It’s picayune to complain that the New York Dolls’ and (Iggy and the) Stooges’ recent (cash-in) reunions lowered the bar for aging punk group second takes. Weren’t similar outings by the Sex Pistols, the Damned and the Buzzcocks enough to make fans rip the safety pins out of their nipples? Arguably, the only reformed punk monster worth its weight in salt was Mission of Burma, a band that withered in the bloom of its creativity in the ’80s but whose two post-reunion releases outpace most bands half Burma’s age.
Like their Boston contemporaries, the members of Radio Birdman, the best of Australia’s first-wave punk bands, burned through some blistering metal and surf-influenced rock ‘n’ roll before imploding in the late-’70s after being dropped from Sire Records. And, like MOB, Radio Birdman’s first new record in almost thirty years, Zeno Beach, sounds not like a worn-out nostalgia trip but like an actual working band exploding with great ideas.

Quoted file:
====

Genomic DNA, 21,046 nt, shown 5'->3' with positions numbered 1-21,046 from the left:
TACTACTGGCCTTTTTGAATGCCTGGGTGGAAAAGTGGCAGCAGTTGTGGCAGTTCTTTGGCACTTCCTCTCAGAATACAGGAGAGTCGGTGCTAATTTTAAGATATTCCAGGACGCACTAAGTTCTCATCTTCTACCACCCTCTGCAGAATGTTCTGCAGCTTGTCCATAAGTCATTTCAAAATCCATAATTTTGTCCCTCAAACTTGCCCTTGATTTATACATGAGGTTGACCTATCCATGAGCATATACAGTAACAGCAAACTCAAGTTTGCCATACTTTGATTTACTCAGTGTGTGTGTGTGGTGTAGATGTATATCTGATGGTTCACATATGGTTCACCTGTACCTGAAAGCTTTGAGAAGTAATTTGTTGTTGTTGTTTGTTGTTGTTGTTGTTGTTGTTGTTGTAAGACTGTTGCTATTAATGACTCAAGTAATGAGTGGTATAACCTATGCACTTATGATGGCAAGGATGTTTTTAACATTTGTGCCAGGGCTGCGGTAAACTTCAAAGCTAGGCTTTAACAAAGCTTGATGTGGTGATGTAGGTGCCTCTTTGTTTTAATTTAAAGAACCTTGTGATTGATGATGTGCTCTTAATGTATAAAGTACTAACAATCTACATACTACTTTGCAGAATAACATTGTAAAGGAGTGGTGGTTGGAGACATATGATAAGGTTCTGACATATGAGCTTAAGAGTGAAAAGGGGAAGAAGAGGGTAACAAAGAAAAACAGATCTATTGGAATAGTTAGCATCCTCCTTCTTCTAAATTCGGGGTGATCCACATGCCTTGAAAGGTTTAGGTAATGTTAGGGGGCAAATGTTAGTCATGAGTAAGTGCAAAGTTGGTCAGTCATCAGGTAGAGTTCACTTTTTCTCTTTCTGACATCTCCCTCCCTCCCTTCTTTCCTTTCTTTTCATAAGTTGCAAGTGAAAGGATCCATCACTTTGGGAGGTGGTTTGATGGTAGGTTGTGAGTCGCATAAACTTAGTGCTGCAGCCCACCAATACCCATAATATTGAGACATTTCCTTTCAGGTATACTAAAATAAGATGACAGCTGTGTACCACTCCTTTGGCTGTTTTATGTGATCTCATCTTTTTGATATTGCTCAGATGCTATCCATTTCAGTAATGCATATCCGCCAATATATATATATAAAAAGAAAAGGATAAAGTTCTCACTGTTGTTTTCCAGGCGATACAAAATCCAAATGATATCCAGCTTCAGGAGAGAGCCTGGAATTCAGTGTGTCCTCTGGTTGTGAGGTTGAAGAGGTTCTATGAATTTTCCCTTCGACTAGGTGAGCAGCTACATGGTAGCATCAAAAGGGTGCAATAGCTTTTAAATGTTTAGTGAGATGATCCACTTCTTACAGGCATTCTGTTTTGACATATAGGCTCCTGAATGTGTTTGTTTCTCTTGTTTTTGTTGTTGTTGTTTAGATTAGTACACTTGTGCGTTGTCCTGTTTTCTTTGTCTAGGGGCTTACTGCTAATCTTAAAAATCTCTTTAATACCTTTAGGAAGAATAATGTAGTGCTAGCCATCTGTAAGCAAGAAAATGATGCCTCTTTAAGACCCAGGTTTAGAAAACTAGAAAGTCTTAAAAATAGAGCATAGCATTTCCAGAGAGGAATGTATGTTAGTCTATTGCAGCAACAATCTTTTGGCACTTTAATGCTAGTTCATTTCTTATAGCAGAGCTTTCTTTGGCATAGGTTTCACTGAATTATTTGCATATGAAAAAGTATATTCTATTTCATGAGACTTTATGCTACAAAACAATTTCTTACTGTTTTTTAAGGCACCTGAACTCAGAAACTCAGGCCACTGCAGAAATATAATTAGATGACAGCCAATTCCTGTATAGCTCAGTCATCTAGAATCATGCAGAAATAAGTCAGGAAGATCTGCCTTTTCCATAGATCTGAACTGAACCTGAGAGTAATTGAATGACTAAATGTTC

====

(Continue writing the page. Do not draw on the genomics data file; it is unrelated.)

“We are the warriors/ We wear the shroud,” screams vocalist Rob Younger on opener “We’ve Come So Far (To Make It Here Today),” which suitably rips through the gates and sets a powerful pace for the album that rarely relents. Keyboardist Pip Hoyle’s fluid piano and organ is a refreshing foil to Deniz Tek’s menacing (and underrated) guitar playing. The band’s flirtation with the ominous looms on “Found Dead,” about a dead-before-his-time rock star, and the Blue Oyster Cult-inspired “The Brotherhood of Al Wazah.”
Elsewhere, Birdman revives the familiar Ramones ferocity of its classic “Aloha Steve and Danno,” and the ironic go-go garage of the title track closes the album with a creepy sense of levity. That Zeno Beach sounds like any of the classic material the band recorded in its heyday is simultaneously its overriding strength and greatest fault, because casual listeners may wonder why they should bother with it. Nonetheless, any band old or new that can make rock ‘n’ roll this fierce and concise in 2007 is a gift. Welcome back, boys.